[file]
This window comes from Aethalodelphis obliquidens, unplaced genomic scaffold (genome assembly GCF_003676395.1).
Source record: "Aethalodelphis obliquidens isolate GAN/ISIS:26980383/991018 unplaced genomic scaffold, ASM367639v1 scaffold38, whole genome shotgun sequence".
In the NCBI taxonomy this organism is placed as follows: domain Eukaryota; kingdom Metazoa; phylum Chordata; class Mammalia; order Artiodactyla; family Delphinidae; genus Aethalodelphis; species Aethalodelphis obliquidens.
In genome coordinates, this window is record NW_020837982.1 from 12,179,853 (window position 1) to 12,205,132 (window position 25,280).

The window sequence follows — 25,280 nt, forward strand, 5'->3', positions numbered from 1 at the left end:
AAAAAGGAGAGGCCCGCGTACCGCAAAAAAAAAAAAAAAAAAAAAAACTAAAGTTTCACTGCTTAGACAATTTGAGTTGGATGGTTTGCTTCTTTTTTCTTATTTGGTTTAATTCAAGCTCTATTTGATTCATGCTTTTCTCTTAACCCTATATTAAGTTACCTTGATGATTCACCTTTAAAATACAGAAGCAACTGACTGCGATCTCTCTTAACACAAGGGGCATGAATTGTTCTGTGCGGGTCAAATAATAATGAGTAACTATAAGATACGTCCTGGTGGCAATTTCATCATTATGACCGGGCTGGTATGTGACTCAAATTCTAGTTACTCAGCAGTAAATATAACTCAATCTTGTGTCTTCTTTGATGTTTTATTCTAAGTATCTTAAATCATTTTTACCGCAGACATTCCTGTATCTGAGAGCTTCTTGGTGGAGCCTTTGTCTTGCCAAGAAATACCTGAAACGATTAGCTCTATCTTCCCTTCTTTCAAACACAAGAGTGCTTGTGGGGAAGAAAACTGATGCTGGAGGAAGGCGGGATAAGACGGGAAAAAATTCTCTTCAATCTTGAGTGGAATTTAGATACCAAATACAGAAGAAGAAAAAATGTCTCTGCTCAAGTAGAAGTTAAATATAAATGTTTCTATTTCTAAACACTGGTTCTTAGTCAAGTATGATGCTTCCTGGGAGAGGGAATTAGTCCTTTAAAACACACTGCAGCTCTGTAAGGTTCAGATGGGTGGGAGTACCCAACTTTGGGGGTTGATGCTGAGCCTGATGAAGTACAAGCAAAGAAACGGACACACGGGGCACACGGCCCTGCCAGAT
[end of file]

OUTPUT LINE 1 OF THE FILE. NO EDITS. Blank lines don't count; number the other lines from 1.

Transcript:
This window comes from Aethalodelphis obliquidens, unplaced genomic scaffold (genome assembly GCF_003676395.1).